“I think it’s a very beautiful sign from the whole Brazilian society to acknowledge the contributions that Chinese migrants have made in Brazil,” said Joaquin Gallego, an Argentinian-Spanish lawyer and Latin America expert based in Beijing.
Brazil celebrated its first National Chinese Immigration Day on Wednesday after Brazilian President Michel Temer signed a law on June 26 to celebrate the day every August 15, also the date China and Brazil established diplomatic ties in 1974.
China became Brazil's leading trade partner in 2008 and Brazil's top foreign investor in 2010. At the signing ceremony, President Temer added: "China now is Brazil's largest trading partner, and the two countries have seen extensive cooperation in many fields. We also cement our dialogue mechanism under the BRICS framework."
Gallego thought the establishment of Brazil’s National Chinese Immigration Day has given politicians and businessmen the “perfect scenario” to “meet and discuss these kinds of topics. For example, the investment, the strategic relations that China has with Brazil, the importance of China, not only in Brazil but also in South America and Latin America.”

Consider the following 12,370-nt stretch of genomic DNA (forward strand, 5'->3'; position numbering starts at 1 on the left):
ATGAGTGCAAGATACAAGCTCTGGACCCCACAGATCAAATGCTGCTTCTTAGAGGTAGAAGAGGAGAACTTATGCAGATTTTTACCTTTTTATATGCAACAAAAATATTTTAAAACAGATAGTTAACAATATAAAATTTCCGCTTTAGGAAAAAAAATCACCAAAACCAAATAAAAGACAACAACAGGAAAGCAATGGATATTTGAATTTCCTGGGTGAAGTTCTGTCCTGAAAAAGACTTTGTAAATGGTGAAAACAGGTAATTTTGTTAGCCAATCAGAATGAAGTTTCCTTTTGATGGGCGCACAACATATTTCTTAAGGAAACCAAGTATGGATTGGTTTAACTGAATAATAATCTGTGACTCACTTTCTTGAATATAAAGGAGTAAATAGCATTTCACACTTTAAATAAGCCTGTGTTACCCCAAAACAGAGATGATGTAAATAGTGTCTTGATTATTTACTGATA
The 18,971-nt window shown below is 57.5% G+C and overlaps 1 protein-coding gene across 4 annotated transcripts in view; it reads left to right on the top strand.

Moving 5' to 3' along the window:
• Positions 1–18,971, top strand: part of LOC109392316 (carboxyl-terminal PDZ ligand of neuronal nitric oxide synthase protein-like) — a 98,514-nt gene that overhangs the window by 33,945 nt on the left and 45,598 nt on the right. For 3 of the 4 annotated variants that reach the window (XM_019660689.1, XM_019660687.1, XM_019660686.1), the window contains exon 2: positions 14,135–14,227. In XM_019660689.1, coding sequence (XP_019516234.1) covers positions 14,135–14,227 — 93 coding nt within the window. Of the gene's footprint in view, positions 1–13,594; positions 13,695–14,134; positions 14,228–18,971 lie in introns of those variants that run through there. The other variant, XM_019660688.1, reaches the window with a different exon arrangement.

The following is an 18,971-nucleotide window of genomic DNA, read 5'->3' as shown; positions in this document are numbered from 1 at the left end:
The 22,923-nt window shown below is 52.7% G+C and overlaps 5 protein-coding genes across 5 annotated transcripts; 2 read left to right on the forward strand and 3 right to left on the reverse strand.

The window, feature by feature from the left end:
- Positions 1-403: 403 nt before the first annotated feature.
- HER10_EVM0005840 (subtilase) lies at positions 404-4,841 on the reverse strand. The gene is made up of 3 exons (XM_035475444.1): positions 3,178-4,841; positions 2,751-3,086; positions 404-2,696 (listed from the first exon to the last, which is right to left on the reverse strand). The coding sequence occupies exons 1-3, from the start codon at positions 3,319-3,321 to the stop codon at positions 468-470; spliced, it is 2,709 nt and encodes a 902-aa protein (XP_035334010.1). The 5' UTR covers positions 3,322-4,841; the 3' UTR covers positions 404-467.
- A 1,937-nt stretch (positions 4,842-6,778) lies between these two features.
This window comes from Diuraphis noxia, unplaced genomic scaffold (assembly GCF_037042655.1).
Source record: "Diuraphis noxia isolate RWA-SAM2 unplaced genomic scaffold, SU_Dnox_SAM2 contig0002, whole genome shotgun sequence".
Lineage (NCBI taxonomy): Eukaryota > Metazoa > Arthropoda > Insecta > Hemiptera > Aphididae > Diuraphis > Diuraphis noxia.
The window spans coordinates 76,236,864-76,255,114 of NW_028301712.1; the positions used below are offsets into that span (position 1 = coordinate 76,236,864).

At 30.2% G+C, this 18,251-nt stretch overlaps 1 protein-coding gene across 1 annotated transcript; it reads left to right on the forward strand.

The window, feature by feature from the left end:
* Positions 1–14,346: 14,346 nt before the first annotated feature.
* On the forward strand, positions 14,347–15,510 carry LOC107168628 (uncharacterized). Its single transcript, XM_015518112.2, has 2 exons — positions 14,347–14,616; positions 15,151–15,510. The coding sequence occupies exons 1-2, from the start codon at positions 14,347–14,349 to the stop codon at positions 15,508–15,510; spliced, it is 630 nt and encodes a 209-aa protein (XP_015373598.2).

Lucia Chein, a Chinese-Brazilian who was born in Sao Paolo thought the recognition will be a benefit and let the Chinese community in Brazil be more open about their culture. “Chinese people have a more discrete and peaceful way of showing things. Maybe it will make us more open to showing what we have to the western side of the world,” she said.
Niu Haibin, deputy director of the Center for American Studies at the Shanghai Institutes for International Studies, thought Brazil’s establishment of National Chinese Immigration Day sent a positive message to the world, especially given the trend of anti-immigration in the United States and Europe. “Brazil gave us a very different story. It’s quite open and also shows the positive role of foreign immigrants,” he said.